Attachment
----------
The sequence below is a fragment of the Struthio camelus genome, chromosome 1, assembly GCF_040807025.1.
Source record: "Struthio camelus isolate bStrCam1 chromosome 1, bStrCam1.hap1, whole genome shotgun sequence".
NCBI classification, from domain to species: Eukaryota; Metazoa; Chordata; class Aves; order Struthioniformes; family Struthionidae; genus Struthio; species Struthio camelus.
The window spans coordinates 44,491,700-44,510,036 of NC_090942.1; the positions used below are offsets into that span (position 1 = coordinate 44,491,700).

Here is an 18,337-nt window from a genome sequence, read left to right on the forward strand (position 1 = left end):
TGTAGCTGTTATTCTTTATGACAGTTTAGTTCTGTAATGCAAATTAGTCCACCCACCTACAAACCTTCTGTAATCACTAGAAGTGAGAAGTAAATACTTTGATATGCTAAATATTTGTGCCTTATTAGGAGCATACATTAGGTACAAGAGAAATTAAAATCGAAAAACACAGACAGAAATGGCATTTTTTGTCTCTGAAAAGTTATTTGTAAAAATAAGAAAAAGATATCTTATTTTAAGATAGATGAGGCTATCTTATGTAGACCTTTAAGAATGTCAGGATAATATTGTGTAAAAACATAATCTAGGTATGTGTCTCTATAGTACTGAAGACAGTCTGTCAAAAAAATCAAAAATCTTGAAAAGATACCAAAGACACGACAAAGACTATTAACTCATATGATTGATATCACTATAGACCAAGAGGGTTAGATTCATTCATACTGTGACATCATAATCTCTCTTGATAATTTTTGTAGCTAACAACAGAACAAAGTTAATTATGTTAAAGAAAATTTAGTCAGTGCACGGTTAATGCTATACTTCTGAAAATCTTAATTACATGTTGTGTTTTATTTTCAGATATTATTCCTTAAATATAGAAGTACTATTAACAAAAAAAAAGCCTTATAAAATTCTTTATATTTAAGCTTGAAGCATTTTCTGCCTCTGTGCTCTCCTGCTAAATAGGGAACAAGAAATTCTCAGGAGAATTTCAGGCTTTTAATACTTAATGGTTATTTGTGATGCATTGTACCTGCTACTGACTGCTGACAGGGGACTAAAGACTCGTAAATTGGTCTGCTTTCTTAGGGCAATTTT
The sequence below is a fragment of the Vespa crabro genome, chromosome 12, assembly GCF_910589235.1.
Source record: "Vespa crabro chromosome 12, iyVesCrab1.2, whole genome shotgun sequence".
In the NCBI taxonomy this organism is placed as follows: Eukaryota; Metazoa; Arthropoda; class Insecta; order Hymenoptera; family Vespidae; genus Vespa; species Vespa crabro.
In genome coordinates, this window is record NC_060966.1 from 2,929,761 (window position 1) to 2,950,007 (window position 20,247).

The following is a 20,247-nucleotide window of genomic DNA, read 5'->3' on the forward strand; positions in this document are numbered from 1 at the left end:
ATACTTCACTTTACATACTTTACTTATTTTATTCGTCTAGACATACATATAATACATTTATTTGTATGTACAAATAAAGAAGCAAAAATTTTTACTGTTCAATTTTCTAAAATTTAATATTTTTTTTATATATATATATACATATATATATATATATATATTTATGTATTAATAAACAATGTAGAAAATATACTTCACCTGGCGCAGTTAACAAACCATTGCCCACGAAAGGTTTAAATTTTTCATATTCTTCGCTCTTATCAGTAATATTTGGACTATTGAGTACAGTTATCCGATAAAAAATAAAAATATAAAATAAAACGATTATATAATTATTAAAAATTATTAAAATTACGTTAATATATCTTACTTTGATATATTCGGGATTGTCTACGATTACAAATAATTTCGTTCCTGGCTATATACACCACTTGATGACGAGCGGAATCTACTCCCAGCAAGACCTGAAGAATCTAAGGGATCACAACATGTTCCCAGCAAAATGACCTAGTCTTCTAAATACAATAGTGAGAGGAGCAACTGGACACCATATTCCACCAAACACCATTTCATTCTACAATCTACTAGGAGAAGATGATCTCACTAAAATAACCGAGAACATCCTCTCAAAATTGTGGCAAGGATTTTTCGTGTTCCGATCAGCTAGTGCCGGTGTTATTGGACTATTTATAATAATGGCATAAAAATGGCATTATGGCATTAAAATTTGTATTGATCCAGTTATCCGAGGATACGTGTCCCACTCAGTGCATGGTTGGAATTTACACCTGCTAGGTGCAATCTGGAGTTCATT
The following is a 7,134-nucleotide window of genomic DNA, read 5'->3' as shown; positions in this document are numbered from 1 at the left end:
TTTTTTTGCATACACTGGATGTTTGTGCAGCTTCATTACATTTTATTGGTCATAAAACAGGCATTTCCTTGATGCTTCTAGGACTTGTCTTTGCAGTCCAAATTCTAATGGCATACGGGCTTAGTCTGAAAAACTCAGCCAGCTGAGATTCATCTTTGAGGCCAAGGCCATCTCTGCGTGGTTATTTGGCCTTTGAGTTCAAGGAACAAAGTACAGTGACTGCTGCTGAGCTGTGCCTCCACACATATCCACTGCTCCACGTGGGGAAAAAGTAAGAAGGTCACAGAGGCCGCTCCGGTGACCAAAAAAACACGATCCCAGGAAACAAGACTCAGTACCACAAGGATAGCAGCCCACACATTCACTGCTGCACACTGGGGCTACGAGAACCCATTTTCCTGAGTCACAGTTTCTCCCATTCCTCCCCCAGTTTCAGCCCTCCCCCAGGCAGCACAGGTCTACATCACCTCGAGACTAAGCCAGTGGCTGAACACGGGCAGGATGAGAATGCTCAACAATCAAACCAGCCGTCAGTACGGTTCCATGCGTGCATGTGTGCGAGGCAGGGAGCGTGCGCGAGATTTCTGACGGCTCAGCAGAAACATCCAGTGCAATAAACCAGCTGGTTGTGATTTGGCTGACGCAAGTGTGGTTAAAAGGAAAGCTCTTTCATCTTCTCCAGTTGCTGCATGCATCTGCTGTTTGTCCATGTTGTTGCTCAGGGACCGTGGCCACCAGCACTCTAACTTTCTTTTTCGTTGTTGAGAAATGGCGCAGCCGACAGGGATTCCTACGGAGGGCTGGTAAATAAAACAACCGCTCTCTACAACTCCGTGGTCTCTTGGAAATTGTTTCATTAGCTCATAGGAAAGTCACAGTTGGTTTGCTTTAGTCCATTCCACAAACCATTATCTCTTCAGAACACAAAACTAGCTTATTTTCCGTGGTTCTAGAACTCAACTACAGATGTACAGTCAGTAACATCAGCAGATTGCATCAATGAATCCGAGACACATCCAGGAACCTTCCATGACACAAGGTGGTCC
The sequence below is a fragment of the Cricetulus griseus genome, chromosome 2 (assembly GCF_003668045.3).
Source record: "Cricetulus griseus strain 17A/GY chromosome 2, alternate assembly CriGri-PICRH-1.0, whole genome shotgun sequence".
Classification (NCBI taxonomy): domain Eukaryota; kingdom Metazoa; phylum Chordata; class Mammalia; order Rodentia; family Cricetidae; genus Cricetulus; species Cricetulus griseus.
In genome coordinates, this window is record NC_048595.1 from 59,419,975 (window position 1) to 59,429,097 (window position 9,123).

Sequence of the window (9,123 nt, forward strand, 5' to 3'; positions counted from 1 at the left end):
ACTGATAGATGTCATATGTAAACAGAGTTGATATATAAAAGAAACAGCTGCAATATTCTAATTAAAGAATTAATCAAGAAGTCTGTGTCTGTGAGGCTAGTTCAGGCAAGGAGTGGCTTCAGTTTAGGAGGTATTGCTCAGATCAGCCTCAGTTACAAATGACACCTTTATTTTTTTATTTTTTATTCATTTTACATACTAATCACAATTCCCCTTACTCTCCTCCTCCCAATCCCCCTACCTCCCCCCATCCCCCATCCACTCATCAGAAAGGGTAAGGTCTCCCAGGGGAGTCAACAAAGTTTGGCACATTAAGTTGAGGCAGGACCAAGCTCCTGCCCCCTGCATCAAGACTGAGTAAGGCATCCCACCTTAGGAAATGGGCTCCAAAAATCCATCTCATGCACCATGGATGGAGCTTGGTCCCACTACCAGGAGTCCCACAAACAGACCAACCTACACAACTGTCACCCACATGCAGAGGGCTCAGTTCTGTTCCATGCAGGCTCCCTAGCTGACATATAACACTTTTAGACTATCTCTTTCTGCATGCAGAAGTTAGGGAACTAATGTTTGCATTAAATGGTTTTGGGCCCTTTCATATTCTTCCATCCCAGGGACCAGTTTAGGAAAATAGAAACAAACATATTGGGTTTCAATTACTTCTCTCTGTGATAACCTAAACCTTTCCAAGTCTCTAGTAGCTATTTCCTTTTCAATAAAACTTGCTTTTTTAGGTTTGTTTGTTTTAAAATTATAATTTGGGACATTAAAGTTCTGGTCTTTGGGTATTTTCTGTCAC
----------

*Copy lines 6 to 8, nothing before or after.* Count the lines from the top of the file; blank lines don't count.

TGTAGCTGTTATTCTTTATGACAGTTTAGTTCTGTAATGCAAATTAGTCCACCCACCTACAAACCTTCTGTAATCACTAGAAGTGAGAAGTAAATACTTTGATATGCTAAATATTTGTGCCTTATTAGGAGCATACATTAGGTACAAGAGAAATTAAAATCGAAAAACACAGACAGAAATGGCATTTTTTGTCTCTGAAAAGTTATTTGTAAAAATAAGAAAAAGATATCTTATTTTAAGATAGATGAGGCTATCTTATGTAGACCTTTAAGAATGTCAGGATAATATTGTGTAAAAACATAATCTAGGTATGTGTCTCTATAGTACTGAAGACAGTCTGTCAAAAAAATCAAAAATCTTGAAAAGATACCAAAGACACGACAAAGACTATTAACTCATATGATTGATATCACTATAGACCAAGAGGGTTAGATTCATTCATACTGTGACATCATAATCTCTCTTGATAATTTTTGTAGCTAACAACAGAACAAAGTTAATTATGTTAAAGAAAATTTAGTCAGTGCACGGTTAATGCTATACTTCTGAAAATCTTAATTACATGTTGTGTTTTATTTTCAGATATTATTCCTTAAATATAGAAGTACTATTAACAAAAAAAAAGCCTTATAAAATTCTTTATATTTAAGCTTGAAGCATTTTCTGCCTCTGTGCTCTCCTGCTAAATAGGGAACAAGAAATTCTCAGGAGAATTTCAGGCTTTTAATACTTAATGGTTATTTGTGATGCATTGTACCTGCTACTGACTGCTGACAGGGGACTAAAGACTCGTAAATTGGTCTGCTTTCTTAGGGCAATTTT
The sequence below is a fragment of the Vespa crabro genome, chromosome 12, assembly GCF_910589235.1.
Source record: "Vespa crabro chromosome 12, iyVesCrab1.2, whole genome shotgun sequence".